What sentence (or phrase, or idea, or innovation) in this book are you most proud of?
Innovation is extremely important to me. For 12 years while writing 2 A.M. At The Cat’s Pajamas I toyed with traditional ideas of sentence phrasing and novel structure, using nouns as verbs, and just plain making up my own words out of existing nouns (“arpeggiate” in the very first paragraph). I’ve carried around some of the innovations like butterflies in my pocket, pulling them out on nights when publication seemed unlikely. Perhaps my favorite concerns the 7 p.m. hour. After the narrative takes a quick, sweeping inventory of people around the city, a dinner party is presented in its entirety. It is the longest chapter in the book, both page-wise and real-time-wise, and is almost autonomous. I think of it as the book itself sitting down to supper.
Are there any elements in this book that are drawn from your own life?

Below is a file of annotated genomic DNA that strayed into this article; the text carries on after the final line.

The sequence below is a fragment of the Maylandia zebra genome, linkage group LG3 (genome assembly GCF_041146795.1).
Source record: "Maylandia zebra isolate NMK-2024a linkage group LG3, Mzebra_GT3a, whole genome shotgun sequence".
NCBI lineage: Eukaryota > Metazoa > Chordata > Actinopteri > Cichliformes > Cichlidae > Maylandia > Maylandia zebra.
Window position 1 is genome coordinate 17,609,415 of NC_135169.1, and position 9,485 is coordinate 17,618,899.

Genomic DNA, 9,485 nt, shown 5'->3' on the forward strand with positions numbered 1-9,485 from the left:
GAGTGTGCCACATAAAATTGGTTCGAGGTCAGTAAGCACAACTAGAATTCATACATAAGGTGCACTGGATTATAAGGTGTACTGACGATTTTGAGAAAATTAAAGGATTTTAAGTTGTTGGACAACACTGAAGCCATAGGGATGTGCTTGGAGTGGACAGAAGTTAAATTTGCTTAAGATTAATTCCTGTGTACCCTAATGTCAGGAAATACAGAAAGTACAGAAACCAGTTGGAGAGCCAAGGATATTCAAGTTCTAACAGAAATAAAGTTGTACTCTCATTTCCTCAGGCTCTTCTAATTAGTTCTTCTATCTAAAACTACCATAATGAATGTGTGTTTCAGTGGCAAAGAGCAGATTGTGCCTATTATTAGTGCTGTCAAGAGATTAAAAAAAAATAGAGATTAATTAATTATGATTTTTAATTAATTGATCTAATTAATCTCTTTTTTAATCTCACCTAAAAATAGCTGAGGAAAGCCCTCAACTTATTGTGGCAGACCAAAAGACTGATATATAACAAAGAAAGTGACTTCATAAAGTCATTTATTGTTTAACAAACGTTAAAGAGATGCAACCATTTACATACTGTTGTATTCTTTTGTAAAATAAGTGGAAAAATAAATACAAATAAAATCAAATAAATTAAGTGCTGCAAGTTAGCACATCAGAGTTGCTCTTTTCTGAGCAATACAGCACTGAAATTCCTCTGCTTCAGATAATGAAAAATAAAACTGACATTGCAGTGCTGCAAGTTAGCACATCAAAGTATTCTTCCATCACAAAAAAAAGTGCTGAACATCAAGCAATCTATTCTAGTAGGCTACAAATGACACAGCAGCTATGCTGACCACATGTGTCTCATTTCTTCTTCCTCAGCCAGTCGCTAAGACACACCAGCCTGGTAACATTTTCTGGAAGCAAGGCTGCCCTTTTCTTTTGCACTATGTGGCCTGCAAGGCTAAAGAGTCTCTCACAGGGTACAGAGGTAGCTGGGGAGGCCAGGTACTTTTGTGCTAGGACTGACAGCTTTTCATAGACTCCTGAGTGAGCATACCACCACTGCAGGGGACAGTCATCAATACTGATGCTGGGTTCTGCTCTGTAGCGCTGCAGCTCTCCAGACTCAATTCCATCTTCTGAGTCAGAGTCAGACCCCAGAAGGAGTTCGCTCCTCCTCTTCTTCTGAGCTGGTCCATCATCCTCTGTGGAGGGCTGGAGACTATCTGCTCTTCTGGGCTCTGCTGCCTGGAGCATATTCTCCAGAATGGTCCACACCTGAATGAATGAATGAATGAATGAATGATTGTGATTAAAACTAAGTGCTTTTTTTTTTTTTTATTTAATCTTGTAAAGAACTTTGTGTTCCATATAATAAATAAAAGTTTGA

One night several years ago my friends Rocco and Aurelio, who are tremendous guitarists, took me to a musician’s open mic at Warm Daddy’s, a jazz club on Front Street in Philadelphia. This is when a venerable house band that has probably been playing together for decades plays song after song and brave musicians who want to can walk onto the stage in between songs, plug in, and try their luck. It was one of those nights–we were all in good moods and having correct conversations and we were open to divinity and coincidences. A night that shines brightly but ultimately doesn’t change the crappy circumstances of your life. I remember thinking: I want to write a book about how this night feels. It took me many years to grow into a writer who could (try to) do it. There are many elements in 2 A.M. At The Cat’s Pajamas sourced from my life– many I’m probably not even aware of. Like Sarina, once I waded through the Rittenhouse Square fountain on a cold night with my friend Bob. Like Madeleine, I sang in Church as a little girl. And am petrified of roaches.